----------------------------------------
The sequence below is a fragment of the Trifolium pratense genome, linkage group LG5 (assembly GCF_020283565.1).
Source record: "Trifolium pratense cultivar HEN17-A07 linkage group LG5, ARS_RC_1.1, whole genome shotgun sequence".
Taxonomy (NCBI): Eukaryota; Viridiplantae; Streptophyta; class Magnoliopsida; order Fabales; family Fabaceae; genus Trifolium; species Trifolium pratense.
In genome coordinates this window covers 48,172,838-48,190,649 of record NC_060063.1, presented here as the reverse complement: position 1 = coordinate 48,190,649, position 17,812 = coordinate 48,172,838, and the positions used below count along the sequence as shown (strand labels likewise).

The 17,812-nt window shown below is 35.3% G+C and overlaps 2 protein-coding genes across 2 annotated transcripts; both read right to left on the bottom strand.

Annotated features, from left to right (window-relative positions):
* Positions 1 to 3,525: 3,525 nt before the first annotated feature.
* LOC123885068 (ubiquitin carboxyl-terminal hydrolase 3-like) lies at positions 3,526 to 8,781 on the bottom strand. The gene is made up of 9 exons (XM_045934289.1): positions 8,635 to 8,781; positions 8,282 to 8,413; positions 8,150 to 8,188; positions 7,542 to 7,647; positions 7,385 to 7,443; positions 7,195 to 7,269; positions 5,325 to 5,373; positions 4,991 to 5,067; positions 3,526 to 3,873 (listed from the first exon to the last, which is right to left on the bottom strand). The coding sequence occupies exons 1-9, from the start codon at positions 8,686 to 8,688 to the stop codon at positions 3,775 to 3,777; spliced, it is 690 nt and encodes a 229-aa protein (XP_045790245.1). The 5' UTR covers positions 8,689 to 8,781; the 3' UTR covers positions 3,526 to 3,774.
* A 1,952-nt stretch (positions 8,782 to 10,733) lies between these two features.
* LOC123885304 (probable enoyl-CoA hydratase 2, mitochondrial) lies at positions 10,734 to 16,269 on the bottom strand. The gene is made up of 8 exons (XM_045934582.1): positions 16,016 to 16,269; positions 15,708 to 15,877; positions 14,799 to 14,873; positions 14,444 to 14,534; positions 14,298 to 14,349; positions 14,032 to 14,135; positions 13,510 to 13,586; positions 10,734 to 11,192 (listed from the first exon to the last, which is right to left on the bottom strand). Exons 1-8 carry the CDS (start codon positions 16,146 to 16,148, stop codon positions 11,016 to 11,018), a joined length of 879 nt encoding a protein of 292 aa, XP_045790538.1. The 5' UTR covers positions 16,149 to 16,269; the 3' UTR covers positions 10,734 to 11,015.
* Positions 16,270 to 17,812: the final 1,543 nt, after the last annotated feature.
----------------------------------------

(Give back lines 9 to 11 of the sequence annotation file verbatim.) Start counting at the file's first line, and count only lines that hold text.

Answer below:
* A 1,952-nt stretch (positions 8,782 to 10,733) lies between these two features.
* LOC123885304 (probable enoyl-CoA hydratase 2, mitochondrial) lies at positions 10,734 to 16,269 on the bottom strand. The gene is made up of 8 exons (XM_045934582.1): positions 16,016 to 16,269; positions 15,708 to 15,877; positions 14,799 to 14,873; positions 14,444 to 14,534; positions 14,298 to 14,349; positions 14,032 to 14,135; positions 13,510 to 13,586; positions 10,734 to 11,192 (listed from the first exon to the last, which is right to left on the bottom strand). Exons 1-8 carry the CDS (start codon positions 16,146 to 16,148, stop codon positions 11,016 to 11,018), a joined length of 879 nt encoding a protein of 292 aa, XP_045790538.1. The 5' UTR covers positions 16,149 to 16,269; the 3' UTR covers positions 10,734 to 11,015.
* Positions 16,270 to 17,812: the final 1,543 nt, after the last annotated feature.